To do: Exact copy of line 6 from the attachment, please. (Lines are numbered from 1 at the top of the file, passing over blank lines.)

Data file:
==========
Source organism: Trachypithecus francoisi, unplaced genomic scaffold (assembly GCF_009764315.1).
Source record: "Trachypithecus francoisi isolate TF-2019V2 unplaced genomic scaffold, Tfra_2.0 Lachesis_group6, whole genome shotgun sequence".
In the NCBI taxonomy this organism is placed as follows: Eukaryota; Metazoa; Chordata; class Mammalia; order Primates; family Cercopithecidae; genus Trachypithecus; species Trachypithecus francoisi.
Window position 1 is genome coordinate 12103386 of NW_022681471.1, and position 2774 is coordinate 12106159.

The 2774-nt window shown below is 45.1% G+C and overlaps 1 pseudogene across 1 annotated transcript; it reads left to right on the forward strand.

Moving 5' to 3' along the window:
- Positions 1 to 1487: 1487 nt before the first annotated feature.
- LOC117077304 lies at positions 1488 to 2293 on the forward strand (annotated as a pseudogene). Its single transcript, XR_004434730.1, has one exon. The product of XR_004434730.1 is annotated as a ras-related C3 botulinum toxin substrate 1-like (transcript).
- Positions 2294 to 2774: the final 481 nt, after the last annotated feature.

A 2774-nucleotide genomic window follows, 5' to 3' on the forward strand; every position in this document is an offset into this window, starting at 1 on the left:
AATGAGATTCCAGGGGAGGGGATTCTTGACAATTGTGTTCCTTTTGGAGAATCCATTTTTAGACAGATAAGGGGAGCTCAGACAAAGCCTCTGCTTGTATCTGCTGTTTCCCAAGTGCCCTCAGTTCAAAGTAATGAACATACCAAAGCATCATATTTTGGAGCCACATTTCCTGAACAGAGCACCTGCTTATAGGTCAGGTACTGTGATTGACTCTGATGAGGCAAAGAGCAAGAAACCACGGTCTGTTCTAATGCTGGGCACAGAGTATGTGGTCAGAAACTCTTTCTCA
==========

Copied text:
Moving 5' to 3' along the window: